1. Personal growth: Reclaiming/gaining confidence in your narrative and voice, telling personal stories, healing through creative expression, and connecting with the land and our communities through storytelling
  2. Skill building: Learn effective science communication strategies and storytelling techniques, including multimedia software skills, interviewing, creating, editing, publishing and pitching story content
  3. Networking/community building: Accomplished through one-on-one discussions, meetings, and guidance from/with Indigenous speakers and ICP’s Indigenous Editor/ Story Mentor, monthly virtual social gatherings with fellow cohort members, access to the Native American Journalists Association, Indian Country Today, National Museum of Natural History, National Museum of the American Indian, National Geographic, and other platforms and experts as applicable
  4. Publishing: Participants work on a storytelling piece to be published on Planet Forward’s platform, which will also be shared through UArizona and George Washington University’s networks. The final story can take various forms, either as a short written article, a podcast, music piece, photo essay, exhibition, multimedia story, podcast, or written piece, etc. showcasing the participants’ communication skills highlighting an environmental issue and/or solution of their choice

Program Timeline

  1. Monthly workshops: Participants will engage in eight monthly workshops (each two-hours long) over the course of the 10-month program. These workshops will be led primarily by Indigenous experts working in diverse fields. Workshops will occur in the following sequence: 1) Healing Through Storytelling, 2) The Art of the Interview, 3) Producing a Publication-ready Piece and Pitching, 4) Multimedia Communication, 5) Indigenous Knowledge in Science Communication, and 6) Using Software and Technology to Enhance Storytelling, 7) Journalism in Indian Country, and 8) Sharing Your Story: Designing a Personal Web Page.
  2. Planet Forward Summit: The Indigenous Correspondents Program will culminate with participants traveling to Washington, D.C. to attend the 2025 Planet Forward Summit, which brings together scientists, students, and storytellers from around the U.S. and the world to discuss issues of effective environmental communication. Over the course of four days, correspondents will connect with and learn from leading journalists, policymakers, and innovators across disciplines, both at the Summit and across Washington, DC. (For example, in 2024, ICP participants met with scientists at the Smithsonian Conservation Biology Institute, reporters at National Public Radio, and Indigenous policymakers at the Department of Interior and the Bureau of Indian Affairs). *Note: Participants’ travel and lodging expenses will be covered to ensure everyone can attend the summit trip if they choose to do so.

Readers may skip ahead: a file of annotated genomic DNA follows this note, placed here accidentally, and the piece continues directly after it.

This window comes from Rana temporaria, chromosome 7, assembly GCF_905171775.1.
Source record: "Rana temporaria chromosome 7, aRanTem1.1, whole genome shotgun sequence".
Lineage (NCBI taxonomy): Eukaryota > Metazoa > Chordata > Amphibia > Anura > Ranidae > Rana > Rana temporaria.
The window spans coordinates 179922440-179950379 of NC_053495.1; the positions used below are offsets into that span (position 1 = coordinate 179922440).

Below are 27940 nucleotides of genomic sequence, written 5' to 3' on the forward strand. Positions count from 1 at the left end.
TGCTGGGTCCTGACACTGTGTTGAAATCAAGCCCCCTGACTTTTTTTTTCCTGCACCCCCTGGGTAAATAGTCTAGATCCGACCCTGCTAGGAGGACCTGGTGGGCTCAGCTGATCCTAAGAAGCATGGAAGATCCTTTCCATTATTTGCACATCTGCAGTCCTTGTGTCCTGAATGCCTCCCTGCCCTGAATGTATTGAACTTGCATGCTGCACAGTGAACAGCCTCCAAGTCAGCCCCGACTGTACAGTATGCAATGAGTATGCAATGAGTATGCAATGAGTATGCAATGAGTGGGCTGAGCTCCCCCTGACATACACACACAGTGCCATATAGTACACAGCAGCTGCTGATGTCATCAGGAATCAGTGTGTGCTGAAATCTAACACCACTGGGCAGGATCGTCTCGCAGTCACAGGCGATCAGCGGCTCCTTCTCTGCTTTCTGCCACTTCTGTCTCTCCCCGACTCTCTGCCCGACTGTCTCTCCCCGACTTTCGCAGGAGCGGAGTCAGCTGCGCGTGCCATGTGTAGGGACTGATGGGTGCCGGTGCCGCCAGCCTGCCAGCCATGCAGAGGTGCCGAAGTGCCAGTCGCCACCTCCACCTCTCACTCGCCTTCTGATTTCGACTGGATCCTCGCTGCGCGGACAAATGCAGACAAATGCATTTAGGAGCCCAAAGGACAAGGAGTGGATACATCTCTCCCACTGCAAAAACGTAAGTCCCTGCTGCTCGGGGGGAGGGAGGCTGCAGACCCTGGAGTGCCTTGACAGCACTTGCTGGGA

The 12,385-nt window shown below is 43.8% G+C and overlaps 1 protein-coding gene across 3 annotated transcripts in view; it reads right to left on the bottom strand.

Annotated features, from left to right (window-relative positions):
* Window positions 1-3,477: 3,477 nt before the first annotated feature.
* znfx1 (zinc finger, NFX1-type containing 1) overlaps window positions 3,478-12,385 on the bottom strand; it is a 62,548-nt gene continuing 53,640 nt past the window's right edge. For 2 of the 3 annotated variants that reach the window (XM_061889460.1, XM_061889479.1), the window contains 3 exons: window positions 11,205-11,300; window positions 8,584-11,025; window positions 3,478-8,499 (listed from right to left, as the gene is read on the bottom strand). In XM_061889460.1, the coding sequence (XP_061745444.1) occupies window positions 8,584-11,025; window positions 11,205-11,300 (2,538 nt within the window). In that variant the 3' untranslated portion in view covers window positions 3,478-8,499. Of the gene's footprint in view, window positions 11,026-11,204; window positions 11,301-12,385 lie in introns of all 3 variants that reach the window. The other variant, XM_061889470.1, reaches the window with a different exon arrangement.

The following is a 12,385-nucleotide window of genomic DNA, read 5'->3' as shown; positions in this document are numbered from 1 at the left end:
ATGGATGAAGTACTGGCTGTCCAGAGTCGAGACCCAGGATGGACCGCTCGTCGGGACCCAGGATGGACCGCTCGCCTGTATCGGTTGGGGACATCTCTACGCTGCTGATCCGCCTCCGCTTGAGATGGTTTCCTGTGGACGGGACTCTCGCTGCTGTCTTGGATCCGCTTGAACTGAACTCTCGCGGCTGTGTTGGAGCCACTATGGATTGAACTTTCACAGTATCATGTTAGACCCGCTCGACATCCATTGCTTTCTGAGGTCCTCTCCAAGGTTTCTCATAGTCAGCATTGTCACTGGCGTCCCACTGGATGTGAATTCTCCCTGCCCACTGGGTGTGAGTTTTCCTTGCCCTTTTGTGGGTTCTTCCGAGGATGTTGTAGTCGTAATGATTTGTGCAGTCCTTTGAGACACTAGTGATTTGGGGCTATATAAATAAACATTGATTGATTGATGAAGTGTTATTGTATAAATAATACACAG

3. Mentoring check-ins: In addition to providing participants with ample opportunities to hone their storytelling skills through workshops, Indigenous Correspondents will meet periodically with ICP’s Indigenous Editor. Meeting dates will be determined according to participants’ availability and schedule. Check-ins are for you to discuss your current thoughts and progress on your story, resolve any hurdles in your storytelling process, and to receive editorial feedback on your story. 
  4. Community-building events: To help create a sense of community, participants will also be invited to take part in virtual community-building events, such as team-building and story-sharing nights. These events will be announced in advance by the Planet Forward ICP Coordinators.
Group photo of the Indigenous Correspondents cohort for 2023-2024.

Photo Credit: Denisse Ortega-Lorona

Over the course of the Ilíiaitchik program, Indigenous Correspondents attend a series of eight monthly workshops led by Indigenous mentors. Workshop leaders represent a variety of communication fields, ranging from photojournalism and filmmaking to education and scientific research. These workshops provide Indigenous Correspondents with unique opportunities to ask questions of experts in the field, engage in dialogue about stories, learn new storytelling techniques and practices, and receive feedback on their work. Below is a synopsis of the past Ilíiaitchik Indigenous Correspondents Program workshops, including a list of workshop leaders and learning objectives for each workshop:

Workshop leader:

  1. 2022-24: Cinnamon Spear
    1.  Cinnamon Spear is a Northern Cheyenne artist, documentary filmmaker, speaker, educator, and author of Maria Tallchief: Woman of Two Worlds, Go Dance!, and a forthcoming book. Cinnamon owns and operates Northside Advocacy LLC and is currently working on several projects aimed at supporting Indigenous youth and mental/emotional wellbeing.

Learning goals/ objectives:

  • Introduce meditation and mindful reading techniques to process academic stressors
  • Learn how writing can be used as a tool to help heal ourselves and our communities
  • Offer tips for self-care, self-love, and for building confidence in your storytelling voice
  • Reclaiming narratives (focusing on body and heart in academia)